Sarkozy/Merkel meeting fails to inspire investors – Weale and Dale ditch rate hike calls in MPC minutes

<p>Stocks fell across Europe as investors were left uninspired by the consensus reached between Angela Merkel and Nicolas Sarkozy to stabilise the eurozone. Banks and […]</p>

Stocks fell across Europe as investors were left uninspired by the consensus reached between Angela Merkel and Nicolas Sarkozy to stabilise the eurozone. Banks and exchange firms were the hardest hit by the measures recommended by the agreement which included a revisit of the much hated financial transaction tax. The FTSE subsequently fell by around 40 points by mid morning. Having traded below the 5300 level earlier in the session and despite a rally around the time of the US market open, the FTSE closed out in negative territory on the day.

Dampening sentiment further on Wednesday was data which showed that the UK unemployment rate unexpectedly climbed to 7.9%, from 7.7%, whilst UK jobless benefit claims also jumped by the most in two years.

Merkozy fails to inspireThe proposed measures announced by Merkel and Sarkozy have left most in the market rather disappointed. The eyes of Europe were on them and perhaps investors were expecting too much to come from the meeting. Unfortunately the two measures investors were keen to see progression made on; an increase to the size of the EFSF or a plan to incorporate a Euro Bond, did not come. There was some real disappointment about this, particularly the fact that without consensus between France and Germany, it is hard to envisage any increase in the €440 billion size of the EFSF which most investors already highlight as too weak.

One does get the feeling that both leaders are readying the steps needed before a euro bond could be incorporated, which is to have a stronger and more centralised fiscal control and oversight. Without such a loss of some degree of fiscal sovereignty from member states, it would be hard to justify a unification of eurozone debt liabilities. So in truth, the measures recommended by the so called ‘Merkozy duo’ could indeed be one of necessity but certainly the speed and language used by both leaders towards such a proposal emphasises that the euro bond idea remains an ideology.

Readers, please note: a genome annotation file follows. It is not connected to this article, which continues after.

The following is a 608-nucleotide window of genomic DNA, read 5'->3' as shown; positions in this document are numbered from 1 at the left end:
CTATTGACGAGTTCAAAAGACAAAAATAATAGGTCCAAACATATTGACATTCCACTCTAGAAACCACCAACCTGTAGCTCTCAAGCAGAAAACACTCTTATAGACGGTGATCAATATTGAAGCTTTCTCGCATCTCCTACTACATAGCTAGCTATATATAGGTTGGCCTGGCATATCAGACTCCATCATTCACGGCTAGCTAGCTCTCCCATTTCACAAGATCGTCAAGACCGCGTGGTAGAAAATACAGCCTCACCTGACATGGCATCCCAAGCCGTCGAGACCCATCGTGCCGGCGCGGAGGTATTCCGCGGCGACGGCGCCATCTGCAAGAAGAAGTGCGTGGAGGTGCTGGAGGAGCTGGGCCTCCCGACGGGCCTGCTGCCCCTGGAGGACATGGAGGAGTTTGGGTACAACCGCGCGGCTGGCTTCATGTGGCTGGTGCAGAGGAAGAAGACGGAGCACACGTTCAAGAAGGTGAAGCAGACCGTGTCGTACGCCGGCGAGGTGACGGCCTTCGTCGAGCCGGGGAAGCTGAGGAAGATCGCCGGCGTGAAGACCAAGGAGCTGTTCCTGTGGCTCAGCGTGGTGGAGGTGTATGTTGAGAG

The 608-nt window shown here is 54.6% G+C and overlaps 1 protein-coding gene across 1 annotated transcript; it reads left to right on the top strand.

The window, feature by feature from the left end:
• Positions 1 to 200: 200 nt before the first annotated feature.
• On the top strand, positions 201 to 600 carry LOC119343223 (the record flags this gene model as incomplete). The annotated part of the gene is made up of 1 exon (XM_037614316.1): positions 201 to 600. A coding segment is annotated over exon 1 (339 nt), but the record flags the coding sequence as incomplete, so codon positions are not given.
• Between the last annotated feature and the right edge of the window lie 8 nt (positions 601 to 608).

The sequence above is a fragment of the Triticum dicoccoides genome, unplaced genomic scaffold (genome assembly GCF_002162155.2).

The revisiting however of a financial transaction tax is one area that has also been met with antipathy in the markets. The idea was quashed in September last year as a type of ‘Robin Hood tax’ and whilst we don’t know how this type of tax would work, whether it would be a tax on the exchange or the trader side, it is likely to remain a point of vehement protest by corporations and some members of the EU. As a result, investors have turned into defensive mode on the mere reintroduction of such a proposal, with exchange firms the London Stock Exchange and Deutsche Boerse shares being hit hard as a consequence. Both firms’ shares fell around 4% on the day. Banks also saw weakness, with the FTSE 350 banking sector trading down on the day by nearly 2% and banks such as Barclays and HSBC being the key drags on the FTSE 100 as a result.

Dale and Weale ditch hike callsIn currency markets however, the pound sterling fell sharply against the US dollar, falling back below the $1.64 level after long time hawks at the MPC Weale and Dale surprisingly ditched their calls for a rate hike, meaning that the MPC voted 9-0 to keep rates on hold.

The change in stance at the MPC is one of complete surprise with the committee appearing to have moved from one of fractitious divide to a more settled and dovish tone. This helps the market in three areas; first is it lessens the prospect of near term interest rate hikes, which plays into the hands of homeowners and makes savers rethink their strategy. Secondly it boosts confidence that inflation will start to recede and finally the fact that the Bank of England MPC is starting to unify opinions on Monetary Policy after a long period of division is also healthy and welcomed.

Join our live webinars for the latest analysis and trading ideas. Register now

GAIN Capital UK Limited (trading as “City Index”) is an execution-only service provider. This material, whether or not it states any opinions, is for general information purposes only and it does not take into account your personal circumstances or objectives. This material has been prepared using the thoughts and opinions of the author and these may change. However, City Index does not plan to provide further updates to any material once published and it is not under any obligation to keep this material up to date. This material is short term in nature and may only relate to facts and circumstances existing at a specific time or day. Nothing in this material is (or should be considered to be) financial, investment, legal, tax or other advice and no reliance should be placed on it.

No opinion given in this material constitutes a recommendation by City Index or the author that any particular investment, security, transaction or investment strategy is suitable for any specific person. The material has not been prepared in accordance with legal requirements designed to promote the independence of investment research. Although City Index is not specifically prevented from dealing before providing this material, City Index does not seek to take advantage of the material prior to its dissemination. This material is not intended for distribution to, or use by, any person in any country or jurisdiction where such distribution or use would be contrary to local law or regulation.

For further details see our full non-independent research disclaimer and quarterly summary.